The 'Coronavirus Truthers' Have Arrived

They're urging people to #FilmYourHospital
By Evann Gastaldo,  Newser Staff
Posted Mar 31, 2020 7:17 PM CDT
Conspiracy Theorists Push People to #FilmYourHospital
A body wrapped in plastic is prepared to be loaded onto a refrigerated container truck used as a temporary morgue by medical workers due to COVID-19 concerns, Tuesday, March 31, 2020, at Brooklyn Hospital Center in the Brooklyn borough of New York.   (AP Photo/John Minchillo)

NBC News is calling them "coronavirus deniers"; the Daily Beast is going with "coronavirus truthers." These are the people—most of them conspiracy theorists or far-right activists—who started the #FilmYourHospital hashtag urging people to head out to their local hospitals, film the entrances, and then post the results on social media. Their argument: Things seem pretty quiet at these hospitals despite harrowing reports to the contrary. As NBC points out, just because the outside of a hospital appears calm doesn't mean the inside is. And an expert notes that some hospitals, even in hard-hit areas like New York City, may simply be quieter than others: "There can be particularly high-risk neighborhoods within a hot spot. There may be hospitals where they're not putting refrigerated morgue trucks out the door. If you take it all together, it's one big picture. If you look at it separately, it may look like another."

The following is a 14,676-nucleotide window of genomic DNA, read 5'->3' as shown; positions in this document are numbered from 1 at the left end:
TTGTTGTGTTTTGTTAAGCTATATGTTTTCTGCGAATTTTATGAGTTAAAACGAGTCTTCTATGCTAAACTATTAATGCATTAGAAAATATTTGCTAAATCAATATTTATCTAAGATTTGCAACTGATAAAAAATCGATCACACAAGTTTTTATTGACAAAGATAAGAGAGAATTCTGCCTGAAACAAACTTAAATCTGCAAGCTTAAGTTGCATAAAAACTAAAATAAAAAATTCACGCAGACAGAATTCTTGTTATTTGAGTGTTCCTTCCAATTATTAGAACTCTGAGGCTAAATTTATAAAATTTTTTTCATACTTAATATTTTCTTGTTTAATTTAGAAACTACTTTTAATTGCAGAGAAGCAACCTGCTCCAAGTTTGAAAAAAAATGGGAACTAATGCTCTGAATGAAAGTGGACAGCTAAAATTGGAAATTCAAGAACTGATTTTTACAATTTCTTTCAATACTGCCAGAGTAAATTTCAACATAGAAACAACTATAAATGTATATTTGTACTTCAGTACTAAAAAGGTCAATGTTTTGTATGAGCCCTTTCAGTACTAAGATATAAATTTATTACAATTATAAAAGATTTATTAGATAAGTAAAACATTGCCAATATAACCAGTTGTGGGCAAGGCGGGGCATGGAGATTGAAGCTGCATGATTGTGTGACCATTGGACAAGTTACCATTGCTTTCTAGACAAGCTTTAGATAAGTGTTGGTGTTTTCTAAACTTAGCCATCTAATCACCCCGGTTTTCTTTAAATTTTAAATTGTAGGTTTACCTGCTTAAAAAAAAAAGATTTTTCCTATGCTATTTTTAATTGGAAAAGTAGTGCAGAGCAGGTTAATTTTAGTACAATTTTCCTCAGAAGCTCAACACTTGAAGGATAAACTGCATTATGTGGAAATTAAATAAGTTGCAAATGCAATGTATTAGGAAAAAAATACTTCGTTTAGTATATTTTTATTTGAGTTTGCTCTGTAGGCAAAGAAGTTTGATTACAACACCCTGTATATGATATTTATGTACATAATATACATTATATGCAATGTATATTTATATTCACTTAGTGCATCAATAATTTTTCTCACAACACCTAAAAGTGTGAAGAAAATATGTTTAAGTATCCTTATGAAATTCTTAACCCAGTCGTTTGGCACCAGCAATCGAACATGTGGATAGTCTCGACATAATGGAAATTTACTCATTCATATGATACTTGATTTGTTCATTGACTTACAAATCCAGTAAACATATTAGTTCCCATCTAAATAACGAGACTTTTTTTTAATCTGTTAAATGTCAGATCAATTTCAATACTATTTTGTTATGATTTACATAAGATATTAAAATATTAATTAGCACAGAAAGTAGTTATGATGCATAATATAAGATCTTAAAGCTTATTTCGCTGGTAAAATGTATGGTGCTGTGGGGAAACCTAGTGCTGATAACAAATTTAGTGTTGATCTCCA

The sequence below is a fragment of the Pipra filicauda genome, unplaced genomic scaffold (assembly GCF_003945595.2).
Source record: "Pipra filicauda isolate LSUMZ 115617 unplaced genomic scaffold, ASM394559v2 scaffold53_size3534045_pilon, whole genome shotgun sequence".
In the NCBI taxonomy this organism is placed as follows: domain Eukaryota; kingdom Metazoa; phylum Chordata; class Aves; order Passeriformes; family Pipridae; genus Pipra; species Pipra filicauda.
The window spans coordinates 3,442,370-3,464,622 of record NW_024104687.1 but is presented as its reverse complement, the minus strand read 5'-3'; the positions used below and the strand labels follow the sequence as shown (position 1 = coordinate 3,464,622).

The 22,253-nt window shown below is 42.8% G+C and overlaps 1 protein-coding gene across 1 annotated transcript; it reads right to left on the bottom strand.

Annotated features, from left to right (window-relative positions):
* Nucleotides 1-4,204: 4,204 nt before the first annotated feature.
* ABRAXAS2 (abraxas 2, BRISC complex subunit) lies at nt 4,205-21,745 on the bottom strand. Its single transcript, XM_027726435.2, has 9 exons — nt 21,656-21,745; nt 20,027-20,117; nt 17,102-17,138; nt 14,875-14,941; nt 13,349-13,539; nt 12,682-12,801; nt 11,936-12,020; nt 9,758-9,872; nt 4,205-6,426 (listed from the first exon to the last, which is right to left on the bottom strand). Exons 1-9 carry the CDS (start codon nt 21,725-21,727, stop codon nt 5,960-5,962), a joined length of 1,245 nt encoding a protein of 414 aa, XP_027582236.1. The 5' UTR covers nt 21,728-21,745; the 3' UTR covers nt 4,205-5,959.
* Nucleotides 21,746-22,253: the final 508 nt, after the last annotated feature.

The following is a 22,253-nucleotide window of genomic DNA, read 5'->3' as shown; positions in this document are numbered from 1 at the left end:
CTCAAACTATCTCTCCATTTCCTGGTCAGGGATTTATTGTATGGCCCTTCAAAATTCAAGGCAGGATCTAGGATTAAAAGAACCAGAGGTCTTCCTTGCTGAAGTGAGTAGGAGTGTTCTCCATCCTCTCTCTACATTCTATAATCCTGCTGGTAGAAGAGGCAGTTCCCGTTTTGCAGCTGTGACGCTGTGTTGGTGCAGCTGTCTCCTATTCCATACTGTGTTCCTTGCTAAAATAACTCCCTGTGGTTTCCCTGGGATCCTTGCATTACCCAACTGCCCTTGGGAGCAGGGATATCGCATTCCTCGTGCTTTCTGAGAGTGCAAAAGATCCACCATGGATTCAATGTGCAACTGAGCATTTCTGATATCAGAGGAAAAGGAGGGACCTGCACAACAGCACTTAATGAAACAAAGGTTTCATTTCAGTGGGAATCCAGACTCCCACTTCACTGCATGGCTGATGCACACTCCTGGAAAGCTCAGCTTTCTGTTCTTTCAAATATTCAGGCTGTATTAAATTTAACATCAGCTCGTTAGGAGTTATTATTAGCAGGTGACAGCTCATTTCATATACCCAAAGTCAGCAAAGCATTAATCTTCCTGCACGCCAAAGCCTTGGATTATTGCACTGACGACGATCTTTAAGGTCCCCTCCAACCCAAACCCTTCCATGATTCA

Adds Will Sommer at DB, "The videos also don’t consider that, as hospitals cancel elective surgeries and ban visitors, fewer people could be parking at the hospital. The videos also don’t take into account the fact that coronavirus patients are likely isolated from the rest of the hospital, meaning they can’t be easily seen by walking past an entrance or lobby." The phenomenon started when former Fox News commentator Todd Starnes tweeted a video Saturday of a calm-looking Brooklyn Hospital Center; the next day, a New York City councilman tweeted a video of bodies being loaded onto an 18-wheeler outside the same hospital. Even so, the hashtag (which Sommer notes was started and proliferated by QAnon conspiracy theorists) and accompanying conspiracy theory had already taken off, with thousands tweeting about it by Monday and people including a onetime California congressional candidate posting similarly quiet-appearing videos of hospitals. A Fox News contributor retweeted, then deleted, that video. (More coronavirus stories.)

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